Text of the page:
Lengthy dips in a chlorinated swimming pool or in the sea can leave your skin feeling dehydrated and, in turn, make it appear scaly and/or feel itchy. Those with eczema will be more susceptible than others to these symptoms, but there are a number of key steps that anybody can take to combat dry skin when swimming.
But firstly, why does chlorinated water play such havoc with our skin?
The average swimming pool is awash with chemicals that play a vital role in preventing the spreading of harmful bacteria, viruses and fungus between swimmers. The chlorine in pool water, however, helps to strip your skin of the lubricating layer of fats that are produced by your sebaceous glands, making it feel tight and itchy. Chlorine is further an irritant for people with sensitive eczema-prone skin.
So what about salt water?
Unfortunately, salt water isn't that much better. It can pull water out of your skin faster, leaving it dry and itchy.
Top 5 tips
1. Apply oil or lotion beforehand
Before entering the pool you can reduce damage to your skin by applying an oil or lotion to create a protective layer between your skin and the water. Many types of water-resistant sun lotions (e.g. EVY or Ladival) are specifically designed to withstand the chemicals in chlorinated water. Try using a lotion applicator like BackBliss to reach even the hard-to-reach areas on your back and shoulders. Although water-resistant products would work the best, regular moisturisers or sunscreens are also effective, however, requiring more frequent re-application and care. Check out our list of suitable sunscreens for dry skin here.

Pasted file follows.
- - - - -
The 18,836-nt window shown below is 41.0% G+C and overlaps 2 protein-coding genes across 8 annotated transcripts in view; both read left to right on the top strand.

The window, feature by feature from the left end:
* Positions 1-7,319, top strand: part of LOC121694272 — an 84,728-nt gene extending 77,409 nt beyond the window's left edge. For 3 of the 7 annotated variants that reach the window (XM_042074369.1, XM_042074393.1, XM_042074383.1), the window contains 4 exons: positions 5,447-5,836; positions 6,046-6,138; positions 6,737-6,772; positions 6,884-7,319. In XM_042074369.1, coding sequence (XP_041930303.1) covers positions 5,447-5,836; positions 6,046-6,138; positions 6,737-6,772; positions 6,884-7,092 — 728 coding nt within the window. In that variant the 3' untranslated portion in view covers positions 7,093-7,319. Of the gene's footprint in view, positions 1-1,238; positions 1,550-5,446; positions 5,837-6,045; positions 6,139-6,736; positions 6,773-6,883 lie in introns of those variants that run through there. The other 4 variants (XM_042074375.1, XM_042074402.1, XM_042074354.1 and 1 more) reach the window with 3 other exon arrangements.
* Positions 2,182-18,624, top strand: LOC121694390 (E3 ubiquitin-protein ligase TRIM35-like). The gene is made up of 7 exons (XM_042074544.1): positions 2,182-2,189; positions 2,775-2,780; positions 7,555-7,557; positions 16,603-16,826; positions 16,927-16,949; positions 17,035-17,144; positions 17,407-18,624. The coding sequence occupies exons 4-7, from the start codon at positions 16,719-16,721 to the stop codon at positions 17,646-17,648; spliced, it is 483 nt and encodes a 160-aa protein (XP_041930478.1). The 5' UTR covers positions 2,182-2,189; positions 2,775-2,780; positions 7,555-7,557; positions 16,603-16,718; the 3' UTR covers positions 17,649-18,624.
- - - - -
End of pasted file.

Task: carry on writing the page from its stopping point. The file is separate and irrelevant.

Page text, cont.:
2. Rinse-off your skin and hair
Post-swim, the emphasis should be on rinsing the skin and hair immediately upon leaving the pool or the sea. As the chlorine or the salt water will have done its best to leave you with dry flaky skin, it is wise to try to hydrate with a moisturising shower emollient suitable for dry skin, also often referred to as soap substitutes. Those will cleanse your skin and moisturise it at the same time, forming a protective layer that will protect your skin from drying. If your skin is prone to eczema, choose a hypoallergenic cleanser - which you can find here.
3. Rinse your costume
The British Swimming governing body emphasises how important it is to thoroughly rinse your costume after each swim as skin rashes are often worse under the costume (plus it will make your swimwear last longer).
4. Apply a moisturiser
The best moisturiser for dry skin from swimming is one that absorbs quickly into your skin, feels non-greasy. These qualities are important to also help you want to use these products, which is something that cannot be underestimated. Remember to use suitable products for your face, as often it might be disregarded. Ideally hypoallergenic to reduce the risk of any further skin irritation that may come from a result of being in the chlorinated water. An intense moisturiser may be needed in certain areas where there has been chaffing and/or rubbing. Find moisturisers suitable for dry skin here, however, if prefer hypoallergenic products to reduce the risk of any further skin irritation (if you are sensitive) - we got you covered with a range of products suitable for sensitive skin and eczema here.